**Bernadette Perrin-Riou** was born in Les Vans, a small town about 75 km northwest of Avignon. Both Perrin-Riou's parents had been born in Les Vans but, her mother being a physicist and her father a chemist working in Paris, the family moved to Neuilly-sur-Seine, within the Paris area. It was in Neuilly-sur-Seine that Bernadette and her two sisters were brought up. The family provided a highly academic environment in which all three girls quickly developed a love of science. Bernadette's two sisters became physicists, but she was turned on to mathematics by an inspiring teacher, Pascal Monsellier, when she was studying at the Lycée. From that time on, in addition to outstanding performances in all her high school subjects, she discovered the fascination of mathematics.

In 1974 Perrin-Riou entered the École Normale Supérieure de Jeunes Filles which is now part of the École Normale d'Ulm [2]:-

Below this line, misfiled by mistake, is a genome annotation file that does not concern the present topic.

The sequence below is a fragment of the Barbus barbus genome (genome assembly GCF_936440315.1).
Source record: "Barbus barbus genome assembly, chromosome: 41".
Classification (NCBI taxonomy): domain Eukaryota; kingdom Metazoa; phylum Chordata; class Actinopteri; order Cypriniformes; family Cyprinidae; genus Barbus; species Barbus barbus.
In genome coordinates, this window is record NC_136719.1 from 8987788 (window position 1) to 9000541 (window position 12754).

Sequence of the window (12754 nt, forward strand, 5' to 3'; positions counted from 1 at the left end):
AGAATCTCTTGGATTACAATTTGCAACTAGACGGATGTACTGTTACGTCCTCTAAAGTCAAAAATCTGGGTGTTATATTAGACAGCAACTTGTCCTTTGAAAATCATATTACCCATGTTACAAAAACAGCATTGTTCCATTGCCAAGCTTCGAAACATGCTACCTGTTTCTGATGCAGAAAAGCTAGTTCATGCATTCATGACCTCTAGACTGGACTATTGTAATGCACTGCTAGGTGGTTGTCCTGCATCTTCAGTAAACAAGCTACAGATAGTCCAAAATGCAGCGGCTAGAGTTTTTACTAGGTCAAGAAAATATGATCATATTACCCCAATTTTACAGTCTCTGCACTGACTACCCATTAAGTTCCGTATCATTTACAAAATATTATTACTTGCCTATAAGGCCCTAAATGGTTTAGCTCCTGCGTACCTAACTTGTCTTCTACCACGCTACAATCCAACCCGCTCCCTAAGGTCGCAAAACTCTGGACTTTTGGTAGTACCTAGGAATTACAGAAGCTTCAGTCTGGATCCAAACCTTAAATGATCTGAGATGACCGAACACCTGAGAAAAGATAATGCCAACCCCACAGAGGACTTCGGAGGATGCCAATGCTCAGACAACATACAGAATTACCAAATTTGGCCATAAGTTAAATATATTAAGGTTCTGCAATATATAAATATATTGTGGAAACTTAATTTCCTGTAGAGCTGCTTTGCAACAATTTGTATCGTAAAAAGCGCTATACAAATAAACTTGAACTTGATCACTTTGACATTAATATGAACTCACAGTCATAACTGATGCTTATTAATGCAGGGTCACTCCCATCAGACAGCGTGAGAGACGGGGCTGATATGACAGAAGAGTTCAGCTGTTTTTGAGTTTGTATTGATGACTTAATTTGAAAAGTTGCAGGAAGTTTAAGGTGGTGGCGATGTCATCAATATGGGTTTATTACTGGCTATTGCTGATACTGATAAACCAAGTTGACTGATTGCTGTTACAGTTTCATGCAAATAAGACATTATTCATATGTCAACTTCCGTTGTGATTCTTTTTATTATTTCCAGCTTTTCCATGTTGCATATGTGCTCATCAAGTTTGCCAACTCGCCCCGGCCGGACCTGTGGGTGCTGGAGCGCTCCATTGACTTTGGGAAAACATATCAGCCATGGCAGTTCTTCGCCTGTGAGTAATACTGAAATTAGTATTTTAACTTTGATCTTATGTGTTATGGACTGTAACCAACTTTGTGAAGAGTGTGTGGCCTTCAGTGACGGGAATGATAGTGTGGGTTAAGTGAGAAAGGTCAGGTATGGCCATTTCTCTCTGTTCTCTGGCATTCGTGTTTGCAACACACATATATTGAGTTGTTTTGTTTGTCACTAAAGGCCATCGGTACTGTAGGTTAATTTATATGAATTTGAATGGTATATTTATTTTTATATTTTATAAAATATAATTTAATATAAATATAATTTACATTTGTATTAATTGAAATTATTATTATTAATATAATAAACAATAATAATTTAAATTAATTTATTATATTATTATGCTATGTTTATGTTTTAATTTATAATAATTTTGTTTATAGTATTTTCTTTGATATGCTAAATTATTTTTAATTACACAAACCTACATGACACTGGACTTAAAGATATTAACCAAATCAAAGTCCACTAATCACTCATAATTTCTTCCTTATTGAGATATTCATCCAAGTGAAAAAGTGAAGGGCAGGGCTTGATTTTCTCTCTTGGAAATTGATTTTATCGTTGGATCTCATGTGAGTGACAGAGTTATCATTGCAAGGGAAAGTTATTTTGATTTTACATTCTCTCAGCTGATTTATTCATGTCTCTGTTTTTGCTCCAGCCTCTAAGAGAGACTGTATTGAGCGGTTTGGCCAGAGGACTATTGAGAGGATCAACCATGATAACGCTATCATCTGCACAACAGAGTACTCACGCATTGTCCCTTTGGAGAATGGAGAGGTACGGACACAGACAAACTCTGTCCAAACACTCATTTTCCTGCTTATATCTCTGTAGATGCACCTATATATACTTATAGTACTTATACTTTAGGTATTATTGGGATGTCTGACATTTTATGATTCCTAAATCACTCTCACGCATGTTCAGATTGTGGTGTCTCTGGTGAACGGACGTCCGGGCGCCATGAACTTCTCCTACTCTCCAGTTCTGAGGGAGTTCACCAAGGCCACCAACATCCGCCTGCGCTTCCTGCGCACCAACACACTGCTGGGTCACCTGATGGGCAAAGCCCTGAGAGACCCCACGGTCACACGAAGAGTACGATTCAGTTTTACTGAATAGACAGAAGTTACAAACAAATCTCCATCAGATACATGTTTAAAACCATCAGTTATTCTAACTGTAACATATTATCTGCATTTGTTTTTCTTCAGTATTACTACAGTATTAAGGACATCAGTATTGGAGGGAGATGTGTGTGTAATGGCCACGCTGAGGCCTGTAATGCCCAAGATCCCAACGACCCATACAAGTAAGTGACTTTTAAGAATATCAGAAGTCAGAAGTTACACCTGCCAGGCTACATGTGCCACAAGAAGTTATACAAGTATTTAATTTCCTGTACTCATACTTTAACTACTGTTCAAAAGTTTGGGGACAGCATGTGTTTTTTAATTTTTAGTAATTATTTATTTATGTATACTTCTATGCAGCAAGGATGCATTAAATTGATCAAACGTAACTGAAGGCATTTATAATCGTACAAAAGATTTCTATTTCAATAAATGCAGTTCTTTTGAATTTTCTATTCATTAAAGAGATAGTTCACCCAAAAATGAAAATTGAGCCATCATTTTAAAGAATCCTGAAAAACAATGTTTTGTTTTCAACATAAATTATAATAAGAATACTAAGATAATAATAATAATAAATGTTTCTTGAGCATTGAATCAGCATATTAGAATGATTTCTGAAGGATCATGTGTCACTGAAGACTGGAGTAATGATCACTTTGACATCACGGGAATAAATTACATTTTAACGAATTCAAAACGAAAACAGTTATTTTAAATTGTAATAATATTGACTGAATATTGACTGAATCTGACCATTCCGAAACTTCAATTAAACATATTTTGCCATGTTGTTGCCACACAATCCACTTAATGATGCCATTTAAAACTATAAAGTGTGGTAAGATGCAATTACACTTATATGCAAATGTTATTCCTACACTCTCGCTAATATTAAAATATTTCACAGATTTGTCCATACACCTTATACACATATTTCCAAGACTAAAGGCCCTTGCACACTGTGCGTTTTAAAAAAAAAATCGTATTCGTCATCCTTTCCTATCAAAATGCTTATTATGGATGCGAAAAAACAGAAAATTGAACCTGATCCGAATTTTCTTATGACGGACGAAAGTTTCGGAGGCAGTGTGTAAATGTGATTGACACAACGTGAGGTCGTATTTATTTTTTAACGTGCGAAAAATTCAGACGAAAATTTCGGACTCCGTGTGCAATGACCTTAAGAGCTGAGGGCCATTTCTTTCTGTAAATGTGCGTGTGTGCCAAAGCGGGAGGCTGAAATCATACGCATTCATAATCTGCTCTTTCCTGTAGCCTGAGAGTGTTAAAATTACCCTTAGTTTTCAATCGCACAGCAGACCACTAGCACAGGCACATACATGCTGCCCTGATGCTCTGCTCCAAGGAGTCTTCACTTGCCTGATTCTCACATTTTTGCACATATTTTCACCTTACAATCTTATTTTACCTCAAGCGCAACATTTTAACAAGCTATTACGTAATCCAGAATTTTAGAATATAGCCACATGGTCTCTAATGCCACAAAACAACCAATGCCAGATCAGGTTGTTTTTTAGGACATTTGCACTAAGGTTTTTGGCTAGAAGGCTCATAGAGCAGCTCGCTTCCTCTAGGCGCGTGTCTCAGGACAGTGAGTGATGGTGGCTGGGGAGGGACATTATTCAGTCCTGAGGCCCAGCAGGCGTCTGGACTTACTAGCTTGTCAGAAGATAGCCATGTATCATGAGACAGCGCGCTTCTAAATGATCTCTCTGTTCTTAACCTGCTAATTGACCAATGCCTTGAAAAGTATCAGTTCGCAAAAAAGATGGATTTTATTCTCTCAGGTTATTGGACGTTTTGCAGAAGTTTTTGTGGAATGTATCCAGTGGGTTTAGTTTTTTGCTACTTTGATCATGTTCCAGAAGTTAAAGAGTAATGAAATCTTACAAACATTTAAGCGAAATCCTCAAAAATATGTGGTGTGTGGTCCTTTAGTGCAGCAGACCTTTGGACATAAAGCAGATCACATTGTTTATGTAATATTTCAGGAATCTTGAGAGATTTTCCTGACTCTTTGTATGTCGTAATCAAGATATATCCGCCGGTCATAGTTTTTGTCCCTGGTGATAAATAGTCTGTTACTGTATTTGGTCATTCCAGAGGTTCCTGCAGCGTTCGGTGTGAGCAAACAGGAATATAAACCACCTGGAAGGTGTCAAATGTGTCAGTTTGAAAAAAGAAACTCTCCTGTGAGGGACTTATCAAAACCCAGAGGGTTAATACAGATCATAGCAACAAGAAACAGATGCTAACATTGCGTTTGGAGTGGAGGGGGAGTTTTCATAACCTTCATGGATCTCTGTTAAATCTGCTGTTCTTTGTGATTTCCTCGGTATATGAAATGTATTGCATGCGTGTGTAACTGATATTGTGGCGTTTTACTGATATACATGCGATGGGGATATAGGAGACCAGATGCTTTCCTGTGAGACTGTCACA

Perrin-Riou completed her undergraduate studies in 1977 and began to undertake research. She was appointed as a research assistant at Pierre et Marie Curie University in Paris in 1978 she worked towards her Thèse de 3ème cycle, advised by Georges Poitou. After the award of the degree from Université Paris-Sud XI in Orsay in 1979 she continued to work towards a doctorate supervised by John Coates who had been appointed to a professorship there in 1978. During the period that she worked towards her doctorate she published several important works beginning withHer class was very small, consisting of only twenty other women with whom she took all her classes. The small-scale, personal atmosphere was well suited to Perrin-Riou, and she found that she liked to delve deeply into subjects.